Whatman has announced that it will provide DNA collection kits based on its proprietary FTA® Elute technology for a pharmacogenotyping study looking at genetic markers in prostate cancer.
The international study is part of the Systemic Therapy in Advancing or Metastatic Prostate Cancer: Evaluation of Drug Efficacy (STAMPEDE) trial.
The trial is being conducted through the UK Medical Research Council Clinical Trials Unit, London and the University of Birmingham. It is sponsored by UK Medical Research Council, funded by Cancer Research UK and supported by the National Cancer Research Institute and National Cancer Research Network.
STAMPEDE is a multi-stage randomized controlled trial for patients with newly diagnosed advanced prostate cancer or for patients with a rapid PSA rise following previous surgery or radiotherapy. The sub study is designed to increase understanding of metabolic pathways by which androgen blocking drugs affect patients.
In addition, the sub study will examine the interaction between pharmaceuticals and genetics by comparing the response to one of six treatment combinations with the patients’ genetic profile.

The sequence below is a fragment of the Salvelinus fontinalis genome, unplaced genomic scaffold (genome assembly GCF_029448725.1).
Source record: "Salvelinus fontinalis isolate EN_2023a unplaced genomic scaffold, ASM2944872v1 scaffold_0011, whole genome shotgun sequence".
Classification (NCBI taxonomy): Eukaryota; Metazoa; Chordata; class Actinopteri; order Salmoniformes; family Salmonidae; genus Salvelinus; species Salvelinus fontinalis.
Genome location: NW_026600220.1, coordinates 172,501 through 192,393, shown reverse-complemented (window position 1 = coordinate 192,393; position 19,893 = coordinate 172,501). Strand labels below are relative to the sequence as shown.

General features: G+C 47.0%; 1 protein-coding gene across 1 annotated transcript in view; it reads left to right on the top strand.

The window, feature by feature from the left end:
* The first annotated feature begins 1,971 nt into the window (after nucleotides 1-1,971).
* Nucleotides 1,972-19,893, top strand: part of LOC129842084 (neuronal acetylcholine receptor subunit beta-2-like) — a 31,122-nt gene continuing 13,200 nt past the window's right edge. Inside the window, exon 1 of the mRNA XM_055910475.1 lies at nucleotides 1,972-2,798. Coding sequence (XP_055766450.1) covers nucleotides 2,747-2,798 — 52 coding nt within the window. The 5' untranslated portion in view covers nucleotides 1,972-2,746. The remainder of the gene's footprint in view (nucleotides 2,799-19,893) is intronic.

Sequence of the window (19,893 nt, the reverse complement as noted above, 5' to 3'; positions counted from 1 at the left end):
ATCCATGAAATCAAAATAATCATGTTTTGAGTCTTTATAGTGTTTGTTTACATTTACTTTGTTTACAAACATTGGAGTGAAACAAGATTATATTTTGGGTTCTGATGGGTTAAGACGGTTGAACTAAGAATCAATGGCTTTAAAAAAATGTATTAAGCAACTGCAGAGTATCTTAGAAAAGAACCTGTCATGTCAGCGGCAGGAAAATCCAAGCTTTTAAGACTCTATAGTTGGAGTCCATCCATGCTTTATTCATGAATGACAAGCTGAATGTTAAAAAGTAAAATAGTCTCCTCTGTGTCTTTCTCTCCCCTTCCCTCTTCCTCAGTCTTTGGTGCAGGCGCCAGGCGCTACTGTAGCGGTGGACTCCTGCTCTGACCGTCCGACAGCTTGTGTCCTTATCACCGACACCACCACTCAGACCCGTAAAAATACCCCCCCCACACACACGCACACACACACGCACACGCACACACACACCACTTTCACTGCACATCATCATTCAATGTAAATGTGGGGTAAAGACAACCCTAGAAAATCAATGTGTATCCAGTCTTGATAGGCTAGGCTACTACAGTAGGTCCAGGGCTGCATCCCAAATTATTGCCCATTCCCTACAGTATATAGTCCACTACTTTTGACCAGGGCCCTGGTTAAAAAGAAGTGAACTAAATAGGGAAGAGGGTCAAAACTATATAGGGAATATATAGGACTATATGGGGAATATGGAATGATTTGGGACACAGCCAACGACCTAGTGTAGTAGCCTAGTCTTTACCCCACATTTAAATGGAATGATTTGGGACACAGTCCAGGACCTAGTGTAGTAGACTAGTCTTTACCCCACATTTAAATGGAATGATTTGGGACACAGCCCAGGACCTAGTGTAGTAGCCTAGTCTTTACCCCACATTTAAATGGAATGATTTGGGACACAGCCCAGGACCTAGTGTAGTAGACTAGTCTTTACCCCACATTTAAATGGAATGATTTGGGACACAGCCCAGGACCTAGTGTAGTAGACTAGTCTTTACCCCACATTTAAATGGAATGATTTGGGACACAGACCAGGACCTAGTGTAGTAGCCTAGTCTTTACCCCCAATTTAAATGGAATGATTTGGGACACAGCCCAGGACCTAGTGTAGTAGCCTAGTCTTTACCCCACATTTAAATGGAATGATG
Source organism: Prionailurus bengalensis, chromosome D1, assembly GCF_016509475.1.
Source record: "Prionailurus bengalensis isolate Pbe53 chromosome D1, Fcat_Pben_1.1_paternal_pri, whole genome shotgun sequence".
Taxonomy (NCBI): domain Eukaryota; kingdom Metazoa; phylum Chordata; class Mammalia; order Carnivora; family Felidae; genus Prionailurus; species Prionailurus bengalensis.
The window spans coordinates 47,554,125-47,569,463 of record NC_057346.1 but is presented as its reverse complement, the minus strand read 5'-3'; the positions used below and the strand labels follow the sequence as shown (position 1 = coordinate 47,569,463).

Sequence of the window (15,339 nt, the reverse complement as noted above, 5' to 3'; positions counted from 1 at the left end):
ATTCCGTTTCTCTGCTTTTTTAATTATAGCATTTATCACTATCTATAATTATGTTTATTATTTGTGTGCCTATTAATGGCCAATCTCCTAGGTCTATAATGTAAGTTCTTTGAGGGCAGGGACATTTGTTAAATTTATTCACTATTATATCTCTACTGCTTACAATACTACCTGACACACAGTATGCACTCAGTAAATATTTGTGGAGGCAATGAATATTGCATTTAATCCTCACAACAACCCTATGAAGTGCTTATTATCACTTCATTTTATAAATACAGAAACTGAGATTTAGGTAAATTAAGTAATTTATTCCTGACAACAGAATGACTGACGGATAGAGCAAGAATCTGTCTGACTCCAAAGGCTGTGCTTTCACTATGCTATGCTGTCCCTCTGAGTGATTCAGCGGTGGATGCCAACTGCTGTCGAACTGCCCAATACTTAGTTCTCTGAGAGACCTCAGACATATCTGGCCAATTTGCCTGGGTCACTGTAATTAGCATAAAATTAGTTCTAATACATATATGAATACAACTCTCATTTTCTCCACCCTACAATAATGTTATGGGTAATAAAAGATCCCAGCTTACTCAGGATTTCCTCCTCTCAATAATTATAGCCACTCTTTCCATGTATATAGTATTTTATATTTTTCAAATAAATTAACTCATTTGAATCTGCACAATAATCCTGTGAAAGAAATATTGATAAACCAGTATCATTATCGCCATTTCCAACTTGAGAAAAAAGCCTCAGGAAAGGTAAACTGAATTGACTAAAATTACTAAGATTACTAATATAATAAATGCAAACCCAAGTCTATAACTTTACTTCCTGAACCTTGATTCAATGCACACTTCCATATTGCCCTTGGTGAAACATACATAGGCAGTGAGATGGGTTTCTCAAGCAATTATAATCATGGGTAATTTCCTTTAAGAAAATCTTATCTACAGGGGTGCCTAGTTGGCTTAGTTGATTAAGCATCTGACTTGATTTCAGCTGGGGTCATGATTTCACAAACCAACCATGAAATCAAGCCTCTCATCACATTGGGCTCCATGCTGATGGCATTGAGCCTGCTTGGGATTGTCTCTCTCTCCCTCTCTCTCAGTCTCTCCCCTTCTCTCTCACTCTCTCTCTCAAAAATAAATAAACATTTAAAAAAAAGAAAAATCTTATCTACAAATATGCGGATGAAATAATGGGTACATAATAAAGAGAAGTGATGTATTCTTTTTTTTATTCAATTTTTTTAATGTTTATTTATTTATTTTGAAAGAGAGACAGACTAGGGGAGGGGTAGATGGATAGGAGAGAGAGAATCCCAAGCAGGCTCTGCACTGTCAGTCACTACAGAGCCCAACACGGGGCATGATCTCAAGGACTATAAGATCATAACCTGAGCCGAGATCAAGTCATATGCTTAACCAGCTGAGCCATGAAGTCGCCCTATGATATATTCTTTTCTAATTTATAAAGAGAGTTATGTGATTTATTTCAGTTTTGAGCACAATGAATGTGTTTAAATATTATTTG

Each of the estimated 3,300 patients with advanced prostate cancer, who will participate in one of the five stages of the study, will have the option to contribute a sample of genetic material using the Whatman FTA Elute kit.
FTA Elute utilizes a chemically-treated matrix that lyses cells and immobilizes nucleic acids on contact, enabling scientists to collect, transport, archive, and isolate DNA and RNA samples at room temperature in a single step.
“FTA Elute fits the parameters of this study well, in that it provides the ability to gather and store genetic information efficiently and safely to help researchers extract as much information from the samples as possible,” said Nicholas James, Professor of Clinical Oncology at the University of Birmingham and Chief Investigator of STAMPEDE.
“Being able to archive samples at room temperature is a real strength of this system. This way, if we need to review DNA for certain SNPs or genes down the road, we’ll have everything we need on hand,” James continued.
The sub study will isolate small sections of patients’ DNA for analysis to identify single nucleotide polymorphism (SNP) biomarkers - essentially minute variations between individuals’ DNA – that differentiate how patients may respond to a given therapy. Researchers hope to uncover links between certain SNPs and drug efficacy, side-effects, or individual susceptibility to prostate cancer.